The present research explored the frequency and helpfulness of HCPs’ statements and actions that helped adults with T2DM in the UK who were initially reluctant to start insulin therapy eventually make a favourable decision. It was observed in the global survey that the clinicians utilised a variety of strategies to help patients overcome the insulin initiation resistance. However, participants perceived not all actions as equally helpful .
In the UK subgroup, the majority of the most helpful statements and/or actions were related to the factor “demonstration of the injection process” identified in the overall study and considered to be directed towards reducing fears and discomfort about the injection procedure. Of interest, this factor also presented the highest mean levels of helpfulness in the overall study . These statements and actions included the following: HCP talking the patient through the whole process on exactly how to take insulin, HCP showing the patient an insulin pen, HCP helping the patient try an injection himself/herself during their consultation and HCP helping the patient see how simple it was to inject insulin. These actions were reported as occurring more frequently. Additionally, these strategies were consistent with clinical recommendations commonly utilised for addressing PIR, for example, the importance of educating patients on injection technique at the time of insulin initiation (such as simple and straightforward instructions on when and how to take an injection, including site rotation and disposal) . Further, these data correlate with the findings from the TRIAD (Translating Research Into Action for Diabetes Insulin Starts) project, where patients who did not begin insulin therapy commonly reported limited/a lack of self-management training .
Other strategies that extensively helped participants were HCPs explaining that insulin was a natural substance that the body needed, encouraging patients to contact them immediately in case of any problems/questions, presenting to patients their blood glucose numbers and helping them understand that their diabetes was not under control and needing action. A recent study in Canada in patients with T2DM not achieving recommended glycaemic targets provided similar practical recommendations to HCPs, highlighting that explaining the benefits of insulin therapy, allaying patients’ concerns and collaborating with patients to explain the need for insulin were the key strategies to help patients overcome PIR . Other studies that underlined the importance of HCP–patient collaboration to develop a shared action plan reported not only positive patient insulin initiation experiences but also improved concordance with insulin therapy [17, 20].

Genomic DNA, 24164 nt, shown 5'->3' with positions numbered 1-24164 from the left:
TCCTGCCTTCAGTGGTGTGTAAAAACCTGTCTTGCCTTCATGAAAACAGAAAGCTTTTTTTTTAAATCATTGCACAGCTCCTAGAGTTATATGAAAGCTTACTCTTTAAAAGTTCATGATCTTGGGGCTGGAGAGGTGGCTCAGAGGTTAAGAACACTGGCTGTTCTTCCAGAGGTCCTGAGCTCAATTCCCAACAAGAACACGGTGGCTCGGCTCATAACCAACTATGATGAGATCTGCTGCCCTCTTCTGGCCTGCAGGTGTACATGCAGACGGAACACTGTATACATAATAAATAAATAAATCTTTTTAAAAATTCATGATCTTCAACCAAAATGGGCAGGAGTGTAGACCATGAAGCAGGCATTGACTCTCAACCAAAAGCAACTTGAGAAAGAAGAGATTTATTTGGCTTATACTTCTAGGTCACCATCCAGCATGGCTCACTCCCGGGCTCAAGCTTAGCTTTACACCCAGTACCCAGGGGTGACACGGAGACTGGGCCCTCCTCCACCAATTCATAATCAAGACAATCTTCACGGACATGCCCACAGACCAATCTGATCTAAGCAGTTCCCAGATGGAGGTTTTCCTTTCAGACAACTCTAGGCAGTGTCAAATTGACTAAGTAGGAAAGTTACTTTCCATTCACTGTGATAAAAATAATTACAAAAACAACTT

Consistent with the findings in the overall study report, HCPs’ statements and actions linked to an authoritarian communication approach that was identified in the overall study, such as HCPs repeatedly trying to convince patients to start insulin, were observed to be least helpful in the UK . These actions were reported to occur less frequently and were broadly considered to result in poorer outcomes.
To date, various studies in the UK have evaluated the evidence and reasons for clinical inertia and underlined the importance of self-management educational programmes and clinician education and training [21, 22]. However this is the first study specific to adults with T2DM in the UK which provides evidence-based clinical recommendations/strategies to HCPs for addressing PIR in such patients.
The study does have some limitations. Owing to the nature of the study, participants were recruited from online panels and through public diabetes website announcements; we could assume these adults were possibly more involved with their condition than the usual patient population in the country would be. Thus, the group of adults who showed willingness to participate in the study were possibly not the most reluctant group of patients, and the findings may not be completely true to the entire community with T2DM exhibiting PIR. Bias may also have been introduced as a result of the differing levels of compensation offered to participants dependent on their mode of recruitment. However, as 69% of UK participants in the study were recruited through the same non-payment method, any bias due to receipt of incentives is likely to be limited. Further, these participants were younger than expected so might not be representative of all adults with T2DM in the UK. The data for events that occurred previously were self-reported and might be subject to recall bias. The verification of variables such as the presence of T2DM and the time of insulin initiation using chart records was not carried out. Moreover, the descriptive design of the study may not adjust for plausible confounders. Finally, the small sample size could have biased the results, undermining the external validity of the study, and results should be interpreted with caution. Replicating the study in a sufficiently large and diverse sample is warranted.